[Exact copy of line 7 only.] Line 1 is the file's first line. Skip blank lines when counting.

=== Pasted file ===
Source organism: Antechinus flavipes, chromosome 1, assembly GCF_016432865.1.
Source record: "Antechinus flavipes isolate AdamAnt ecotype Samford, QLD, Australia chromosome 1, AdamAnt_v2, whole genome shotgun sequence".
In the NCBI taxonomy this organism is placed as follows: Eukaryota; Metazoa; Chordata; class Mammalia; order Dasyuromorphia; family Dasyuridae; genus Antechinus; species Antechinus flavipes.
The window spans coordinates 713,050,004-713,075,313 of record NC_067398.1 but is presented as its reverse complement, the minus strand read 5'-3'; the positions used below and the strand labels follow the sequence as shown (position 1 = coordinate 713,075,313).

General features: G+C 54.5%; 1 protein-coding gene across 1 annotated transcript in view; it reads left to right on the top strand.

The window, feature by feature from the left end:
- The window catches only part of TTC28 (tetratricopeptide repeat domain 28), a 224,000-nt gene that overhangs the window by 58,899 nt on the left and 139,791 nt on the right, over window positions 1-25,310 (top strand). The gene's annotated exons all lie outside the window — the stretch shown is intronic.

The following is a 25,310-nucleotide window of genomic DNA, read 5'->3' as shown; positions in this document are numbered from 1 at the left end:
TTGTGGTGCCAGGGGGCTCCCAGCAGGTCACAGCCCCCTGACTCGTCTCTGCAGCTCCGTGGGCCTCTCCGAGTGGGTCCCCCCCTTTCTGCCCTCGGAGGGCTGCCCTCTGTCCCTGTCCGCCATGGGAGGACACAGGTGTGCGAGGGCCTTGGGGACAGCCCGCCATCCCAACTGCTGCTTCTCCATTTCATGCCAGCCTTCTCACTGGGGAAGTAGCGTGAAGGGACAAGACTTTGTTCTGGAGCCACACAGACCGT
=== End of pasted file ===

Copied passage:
- The window catches only part of TTC28 (tetratricopeptide repeat domain 28), a 224,000-nt gene that overhangs the window by 58,899 nt on the left and 139,791 nt on the right, over window positions 1-25,310 (top strand). The gene's annotated exons all lie outside the window — the stretch shown is intronic.